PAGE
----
It is an unfortunate truth that the elderly are often targets of unscrupulous con artists. There are many elderly people in Maryland that have executed a power of attorney naming a person in their lives that they trust as their attorney-in-fact that will betray that trust and use the power of attorney to steal from the elderly person that trusted him or her. Protecting unsuspecting elderly family members from this type of fraud is paramount.
It is estimated that of the $2.9 billion a year that is stolen from the elderly, 34 percent was taken by a trusted family member or neighbor. There is no way to tell how much of that abuse was with the assistance of a power of attorney. However, it is highly probable that at least some of the money taken was done in a seemingly legal manner through the use of one of these documents.
Even when a party is given a limited power of attorney that is only to be used for a specific purpose, there are many people that do not understand the difference and allow the use of the document even for a purpose for which it was not intended. For instance, a power of attorney allowing someone the couple trusted to obtain their vehicle's license plates was also used to withdraw money from the couple's bank. The teller was not aware that the person did not have permission to access the account under the limited power of attorney.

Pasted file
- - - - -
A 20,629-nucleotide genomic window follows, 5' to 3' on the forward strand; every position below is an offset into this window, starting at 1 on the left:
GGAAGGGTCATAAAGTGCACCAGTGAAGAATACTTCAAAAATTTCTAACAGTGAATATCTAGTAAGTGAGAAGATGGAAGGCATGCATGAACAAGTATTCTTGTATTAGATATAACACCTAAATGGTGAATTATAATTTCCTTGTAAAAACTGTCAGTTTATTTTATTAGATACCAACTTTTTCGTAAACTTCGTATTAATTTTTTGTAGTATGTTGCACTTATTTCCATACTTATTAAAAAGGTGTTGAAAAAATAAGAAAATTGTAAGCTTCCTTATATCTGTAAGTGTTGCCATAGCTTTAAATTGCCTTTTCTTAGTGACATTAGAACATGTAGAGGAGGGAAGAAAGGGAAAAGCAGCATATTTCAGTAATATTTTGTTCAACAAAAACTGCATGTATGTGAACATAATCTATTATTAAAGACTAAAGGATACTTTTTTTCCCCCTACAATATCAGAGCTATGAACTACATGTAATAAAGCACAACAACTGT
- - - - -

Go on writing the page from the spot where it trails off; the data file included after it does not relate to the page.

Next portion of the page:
A power of attorney is a vital component of any Maryland estate plan, and can be a tremendous relief for both the person giving the power of attorney and the person appointed when used properly. The important thing to remember is to appoint someone with a proven track record of being trustworthy to and on behalf of the giver of the power. There is, of course, no magic formula to choosing this person. However, picking an attorney-in-fact and executing a power of attorney when it is not needed may provide the best security against fraud. It is often when people are desperate and in dire straits that they are most vulnerable to being taken advantage of by someone.
Source: MarketWatch.com, "Power of attorney: It's easily abused," Elizabeth O'Brien, March 19, 2013